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Drama since 1860 EN3085

This course aims to provide students with historical and critical perspectives on the major thematic and stylistic developments in a selection of British, American and European drama between 1860 and the present day.

The course encourages students to trace the relationship between the theory and practice of the dramatists listed and seeks to examine the way in which the choice of style or presentation, be it realism, expressionism or the avant-garde, might be seen to reflect the thematic concerns of their plays. The course will also encourage students to consider the relationship between the dramatic text on the page and play in performance, where appropriate.

Learning outcomes

If you complete the course successfully, you should:

  • Have a detailed knowledge of a range of dramatic texts studied on the course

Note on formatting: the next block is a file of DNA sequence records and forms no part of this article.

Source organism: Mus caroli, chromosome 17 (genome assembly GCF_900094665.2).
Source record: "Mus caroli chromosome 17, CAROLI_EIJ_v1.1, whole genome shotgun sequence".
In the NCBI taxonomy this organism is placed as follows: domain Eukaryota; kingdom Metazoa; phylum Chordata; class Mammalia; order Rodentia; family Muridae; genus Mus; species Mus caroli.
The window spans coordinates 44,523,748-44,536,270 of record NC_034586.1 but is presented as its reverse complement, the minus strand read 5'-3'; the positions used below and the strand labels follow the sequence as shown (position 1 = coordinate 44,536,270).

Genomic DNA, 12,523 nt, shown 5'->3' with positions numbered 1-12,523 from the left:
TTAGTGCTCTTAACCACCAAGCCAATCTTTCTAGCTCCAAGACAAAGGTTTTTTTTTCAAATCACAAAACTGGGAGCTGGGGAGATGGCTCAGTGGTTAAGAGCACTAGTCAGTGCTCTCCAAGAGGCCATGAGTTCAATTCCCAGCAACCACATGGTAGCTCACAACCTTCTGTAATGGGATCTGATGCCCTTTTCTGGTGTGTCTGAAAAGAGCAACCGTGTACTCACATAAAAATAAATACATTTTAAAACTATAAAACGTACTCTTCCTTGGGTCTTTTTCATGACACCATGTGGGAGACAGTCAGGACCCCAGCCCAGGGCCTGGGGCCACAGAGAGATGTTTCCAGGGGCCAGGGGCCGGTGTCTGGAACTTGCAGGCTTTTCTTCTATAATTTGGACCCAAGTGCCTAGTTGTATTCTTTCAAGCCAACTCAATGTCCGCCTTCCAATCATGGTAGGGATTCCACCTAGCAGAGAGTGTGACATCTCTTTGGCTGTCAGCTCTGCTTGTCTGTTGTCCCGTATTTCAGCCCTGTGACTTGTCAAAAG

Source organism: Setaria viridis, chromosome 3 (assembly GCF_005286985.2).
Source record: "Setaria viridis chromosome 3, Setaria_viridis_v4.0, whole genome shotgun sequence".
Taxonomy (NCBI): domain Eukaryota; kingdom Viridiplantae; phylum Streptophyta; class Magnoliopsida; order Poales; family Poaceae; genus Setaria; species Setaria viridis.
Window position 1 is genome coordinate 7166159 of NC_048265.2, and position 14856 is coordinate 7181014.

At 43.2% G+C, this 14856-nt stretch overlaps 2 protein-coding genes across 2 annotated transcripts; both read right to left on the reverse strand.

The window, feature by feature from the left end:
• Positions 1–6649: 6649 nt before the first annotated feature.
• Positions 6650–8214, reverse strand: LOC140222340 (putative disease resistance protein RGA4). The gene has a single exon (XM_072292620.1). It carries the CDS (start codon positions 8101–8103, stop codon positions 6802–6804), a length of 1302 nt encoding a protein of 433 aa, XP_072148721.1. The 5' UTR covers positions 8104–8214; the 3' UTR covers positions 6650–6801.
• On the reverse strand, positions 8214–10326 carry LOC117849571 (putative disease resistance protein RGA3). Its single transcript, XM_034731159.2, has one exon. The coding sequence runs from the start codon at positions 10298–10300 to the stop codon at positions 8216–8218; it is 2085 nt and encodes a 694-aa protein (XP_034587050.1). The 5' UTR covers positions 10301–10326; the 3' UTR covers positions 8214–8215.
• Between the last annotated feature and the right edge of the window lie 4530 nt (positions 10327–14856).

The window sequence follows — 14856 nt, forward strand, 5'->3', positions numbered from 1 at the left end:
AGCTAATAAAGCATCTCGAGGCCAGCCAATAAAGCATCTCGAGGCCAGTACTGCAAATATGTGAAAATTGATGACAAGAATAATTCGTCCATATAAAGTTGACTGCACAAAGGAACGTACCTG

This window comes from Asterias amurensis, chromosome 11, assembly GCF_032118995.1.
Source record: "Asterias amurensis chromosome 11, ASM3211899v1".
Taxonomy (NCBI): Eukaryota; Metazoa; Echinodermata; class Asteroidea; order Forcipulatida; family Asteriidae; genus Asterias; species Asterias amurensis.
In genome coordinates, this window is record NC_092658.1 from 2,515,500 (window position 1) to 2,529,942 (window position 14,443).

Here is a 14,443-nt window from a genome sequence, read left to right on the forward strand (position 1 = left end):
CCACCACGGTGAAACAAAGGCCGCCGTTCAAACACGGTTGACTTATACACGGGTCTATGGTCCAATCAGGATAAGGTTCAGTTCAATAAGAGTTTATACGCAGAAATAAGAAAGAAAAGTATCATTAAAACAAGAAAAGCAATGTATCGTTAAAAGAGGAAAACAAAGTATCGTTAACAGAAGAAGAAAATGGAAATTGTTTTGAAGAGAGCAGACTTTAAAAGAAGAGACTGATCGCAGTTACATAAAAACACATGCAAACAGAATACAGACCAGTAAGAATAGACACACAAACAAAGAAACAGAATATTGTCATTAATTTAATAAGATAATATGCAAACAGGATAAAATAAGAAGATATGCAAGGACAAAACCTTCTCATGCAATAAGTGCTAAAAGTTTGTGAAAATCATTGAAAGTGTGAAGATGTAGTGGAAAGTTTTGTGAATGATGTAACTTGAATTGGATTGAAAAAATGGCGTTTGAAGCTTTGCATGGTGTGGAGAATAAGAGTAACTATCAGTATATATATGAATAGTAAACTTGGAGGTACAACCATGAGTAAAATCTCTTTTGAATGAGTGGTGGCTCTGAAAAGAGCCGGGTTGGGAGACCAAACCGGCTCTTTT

• Have acquired the knowledge and skills to identify the key thematic and stylistic developments within British, American and European drama between 1860 and the present day
  • Be able to demonstrate critical understanding of the relationship between theory and practice in the work of a range of dramatists
  • Be able to evaluate precisely and resourcefully issues concerning the relation of written texts to texts in performance

Essential reading

Main texts

Among authors whose work students may choose to study are:

  • Ibsen
  • Strindberg
  • Shaw
  • Yeats
  • Eliot
  • Synge
  • WildeO’
  • Casey
  • Lorca
  • Brecht
  • Beckett
  • O’Neill
  • Williams
  • Miller
  • Pinter
  • Osborne
  • Delaney
  • Hellman
  • Wandor
  • Gems
  • Orton
  • Churchill
  • Friel
  • Roche